Galatians speaks of Jesus’ arrival as in the “fullness of time.” This time (chronos) describes a space of time.  Here, the Apostle Paul uses time to describe the space of time in history that was vital in the preparation for Jesus Christ’s entrance into the world.  From a human viewpoint, these times hallmarked the continual saga of empires battling for power and control, but “it is amazing how God utilizes history to work out His purpose.”  Each change in world domination further prepared the way for the spread of the Good News to the world.  These political and social changes, filled with injustice, carnage and destruction, also prepared the hearts of both Jews and Gentiles, to receive the messianic message of hope and love that Jesus would offer (Luke 4:18-20).

In the Gospel of Mark, Jesus’ entrance signified that “time was fulfilled.”  Time (kairos) in this context, represents the significance of a specific moment; in this instance, the appointed time in the purpose of God.  John the Baptist had been arrested and it was the appointed time in the purpose of God for Jesus to begin His public ministry.  There was a distinctive note in Jesus’ proclamation that God’s appointed time of preparation and expectation, the Old Testament era, now stood fulfilled in Him.  God’s kingdom, with its authority, activities and benefits (Eph. 3:16-20) had arrived in Jesus.  It was now “karios time” to deliver the “good news” that Emmanuel (“God with us”) had arrived to bring “redemption through His blood, the forgiveness of sins, according to the riches of His grace” (Eph. 1:7).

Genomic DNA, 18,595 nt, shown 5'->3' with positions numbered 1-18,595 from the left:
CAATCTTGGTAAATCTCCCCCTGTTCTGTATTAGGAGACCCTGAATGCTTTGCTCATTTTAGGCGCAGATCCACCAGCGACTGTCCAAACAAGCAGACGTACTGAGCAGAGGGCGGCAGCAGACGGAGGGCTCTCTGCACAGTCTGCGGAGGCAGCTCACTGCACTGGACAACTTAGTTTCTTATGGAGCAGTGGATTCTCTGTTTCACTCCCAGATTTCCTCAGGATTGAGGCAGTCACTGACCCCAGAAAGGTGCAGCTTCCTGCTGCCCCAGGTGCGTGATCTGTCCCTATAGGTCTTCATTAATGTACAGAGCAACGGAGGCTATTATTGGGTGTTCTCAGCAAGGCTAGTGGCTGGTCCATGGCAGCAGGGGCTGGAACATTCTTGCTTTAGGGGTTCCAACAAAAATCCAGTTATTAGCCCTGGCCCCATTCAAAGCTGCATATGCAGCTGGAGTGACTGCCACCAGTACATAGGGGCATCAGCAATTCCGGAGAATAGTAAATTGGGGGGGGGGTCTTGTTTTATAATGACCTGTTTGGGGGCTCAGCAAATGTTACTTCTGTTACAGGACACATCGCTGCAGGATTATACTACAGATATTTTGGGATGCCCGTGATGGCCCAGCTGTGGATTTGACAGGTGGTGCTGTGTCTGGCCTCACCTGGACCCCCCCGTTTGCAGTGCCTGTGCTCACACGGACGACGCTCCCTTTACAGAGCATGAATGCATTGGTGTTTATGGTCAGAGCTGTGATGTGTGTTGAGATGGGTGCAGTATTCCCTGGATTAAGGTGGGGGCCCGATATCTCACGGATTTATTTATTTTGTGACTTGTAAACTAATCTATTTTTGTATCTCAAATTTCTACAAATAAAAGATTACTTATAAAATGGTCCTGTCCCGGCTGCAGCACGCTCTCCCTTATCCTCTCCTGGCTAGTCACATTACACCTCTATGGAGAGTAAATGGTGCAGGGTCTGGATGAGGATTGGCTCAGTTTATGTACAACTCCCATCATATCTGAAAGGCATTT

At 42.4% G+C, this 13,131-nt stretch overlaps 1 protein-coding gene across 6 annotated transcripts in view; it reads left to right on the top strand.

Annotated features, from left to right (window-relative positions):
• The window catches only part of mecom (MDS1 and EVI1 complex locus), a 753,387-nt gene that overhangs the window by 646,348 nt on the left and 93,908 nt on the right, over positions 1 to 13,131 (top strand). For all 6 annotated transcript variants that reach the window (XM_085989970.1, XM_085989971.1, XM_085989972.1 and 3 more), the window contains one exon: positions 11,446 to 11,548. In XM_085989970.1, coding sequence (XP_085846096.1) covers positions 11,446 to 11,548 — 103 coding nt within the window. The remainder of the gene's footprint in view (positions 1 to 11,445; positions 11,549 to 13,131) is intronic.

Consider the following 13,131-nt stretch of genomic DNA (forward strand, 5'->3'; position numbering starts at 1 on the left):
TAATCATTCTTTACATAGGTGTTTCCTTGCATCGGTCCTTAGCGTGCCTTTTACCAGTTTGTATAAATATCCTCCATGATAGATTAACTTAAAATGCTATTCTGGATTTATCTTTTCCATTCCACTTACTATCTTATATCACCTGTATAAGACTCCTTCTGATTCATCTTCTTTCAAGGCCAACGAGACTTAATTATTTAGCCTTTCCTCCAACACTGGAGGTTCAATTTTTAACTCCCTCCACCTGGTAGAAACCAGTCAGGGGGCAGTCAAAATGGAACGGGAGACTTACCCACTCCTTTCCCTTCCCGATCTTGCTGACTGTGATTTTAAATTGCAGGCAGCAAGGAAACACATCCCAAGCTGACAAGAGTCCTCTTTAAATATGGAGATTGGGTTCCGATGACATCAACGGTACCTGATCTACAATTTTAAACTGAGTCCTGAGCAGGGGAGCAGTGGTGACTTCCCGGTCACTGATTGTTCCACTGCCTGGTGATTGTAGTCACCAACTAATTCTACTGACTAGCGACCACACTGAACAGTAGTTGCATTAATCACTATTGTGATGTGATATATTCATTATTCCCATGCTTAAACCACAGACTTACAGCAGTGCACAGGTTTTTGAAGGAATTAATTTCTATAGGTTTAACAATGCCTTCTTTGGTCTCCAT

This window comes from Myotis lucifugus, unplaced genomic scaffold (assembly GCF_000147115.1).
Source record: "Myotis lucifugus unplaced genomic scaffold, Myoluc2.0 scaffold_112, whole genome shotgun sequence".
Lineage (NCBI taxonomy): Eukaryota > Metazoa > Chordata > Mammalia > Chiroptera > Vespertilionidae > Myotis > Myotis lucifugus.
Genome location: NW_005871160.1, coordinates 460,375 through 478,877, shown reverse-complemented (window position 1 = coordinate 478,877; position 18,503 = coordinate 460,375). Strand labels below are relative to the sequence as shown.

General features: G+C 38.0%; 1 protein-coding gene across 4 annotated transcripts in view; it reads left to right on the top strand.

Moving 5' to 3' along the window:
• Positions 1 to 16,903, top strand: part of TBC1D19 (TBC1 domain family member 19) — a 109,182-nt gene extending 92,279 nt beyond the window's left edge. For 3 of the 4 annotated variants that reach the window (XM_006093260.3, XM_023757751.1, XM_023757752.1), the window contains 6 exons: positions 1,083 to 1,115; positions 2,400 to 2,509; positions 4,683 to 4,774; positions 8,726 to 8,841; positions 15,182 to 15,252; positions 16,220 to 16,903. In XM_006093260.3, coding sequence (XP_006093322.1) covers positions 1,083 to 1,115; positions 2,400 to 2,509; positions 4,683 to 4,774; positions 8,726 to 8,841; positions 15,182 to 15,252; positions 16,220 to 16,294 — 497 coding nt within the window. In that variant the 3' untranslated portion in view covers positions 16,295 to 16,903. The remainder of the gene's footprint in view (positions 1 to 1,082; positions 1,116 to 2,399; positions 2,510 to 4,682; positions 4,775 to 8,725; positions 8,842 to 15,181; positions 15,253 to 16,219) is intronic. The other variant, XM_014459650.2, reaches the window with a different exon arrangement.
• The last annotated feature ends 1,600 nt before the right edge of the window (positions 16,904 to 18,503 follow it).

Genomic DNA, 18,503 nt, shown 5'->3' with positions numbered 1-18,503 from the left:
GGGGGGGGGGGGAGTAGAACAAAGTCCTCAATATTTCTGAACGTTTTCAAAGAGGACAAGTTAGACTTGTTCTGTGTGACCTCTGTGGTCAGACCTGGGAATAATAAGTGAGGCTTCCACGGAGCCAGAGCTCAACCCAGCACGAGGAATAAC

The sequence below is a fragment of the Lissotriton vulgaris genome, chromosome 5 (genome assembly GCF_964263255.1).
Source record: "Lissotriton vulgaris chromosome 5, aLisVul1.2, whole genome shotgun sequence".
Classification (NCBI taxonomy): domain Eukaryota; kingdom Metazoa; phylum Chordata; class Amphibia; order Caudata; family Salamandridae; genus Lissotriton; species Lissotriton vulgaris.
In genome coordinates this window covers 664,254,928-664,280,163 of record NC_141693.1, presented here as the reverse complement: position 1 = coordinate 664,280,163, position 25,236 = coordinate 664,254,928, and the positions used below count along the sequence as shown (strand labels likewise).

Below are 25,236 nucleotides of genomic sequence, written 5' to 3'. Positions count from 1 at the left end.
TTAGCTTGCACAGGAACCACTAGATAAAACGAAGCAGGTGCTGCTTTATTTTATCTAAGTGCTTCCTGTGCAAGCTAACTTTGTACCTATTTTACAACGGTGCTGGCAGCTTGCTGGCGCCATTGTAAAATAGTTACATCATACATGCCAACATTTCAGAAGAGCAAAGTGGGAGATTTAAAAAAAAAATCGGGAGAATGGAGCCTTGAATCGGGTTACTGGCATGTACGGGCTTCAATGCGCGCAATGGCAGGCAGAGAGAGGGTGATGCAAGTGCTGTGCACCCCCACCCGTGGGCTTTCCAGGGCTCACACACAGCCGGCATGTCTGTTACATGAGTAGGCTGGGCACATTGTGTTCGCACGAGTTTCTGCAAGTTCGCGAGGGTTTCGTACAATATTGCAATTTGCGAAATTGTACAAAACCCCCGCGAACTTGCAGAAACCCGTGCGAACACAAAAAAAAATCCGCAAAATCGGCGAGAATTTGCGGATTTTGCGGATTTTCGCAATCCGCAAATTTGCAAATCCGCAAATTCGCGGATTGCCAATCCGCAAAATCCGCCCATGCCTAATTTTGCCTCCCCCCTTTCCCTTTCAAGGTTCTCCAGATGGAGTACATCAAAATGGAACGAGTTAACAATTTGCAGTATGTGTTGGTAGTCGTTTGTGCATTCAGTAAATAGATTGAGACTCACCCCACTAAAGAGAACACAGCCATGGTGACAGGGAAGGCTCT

Let’s now move the time clock to the 21st century.   Jesus’ entrance from eternity into time provides us an opportunity to confront the reality of God in our daily life and to decide how we will respond to Him. Are we living in God’s “karios time”?  How has God used the “space on time” in which we now live to prepare us for proclaiming the arrival of the Kingdom of God?  We have the option to respond to God in love and obedience or with disregard and defiance.

Our experiences in and with time may be troubling or peaceful.  The important point is that our personal life has great significance and eternal value to God.  Let us daily examine how we invest our time to insure we are living in the kingdom of God’s sovereign rule.  We now live in an “acceptable time”—a time of God’s love and grace (Is. 49:8).

SELAH:  Examine how you spend time with God.  For one week log the time you “intentionally” spend in worship, prayer, and reading/meditating on God’s Word.  This represents your “chronos  time”—time in preparation for Jesus to enter your personal  space or world.  During that time, ask Jesus to share with you what His purpose is for your life in this specific moment—your “karios time”.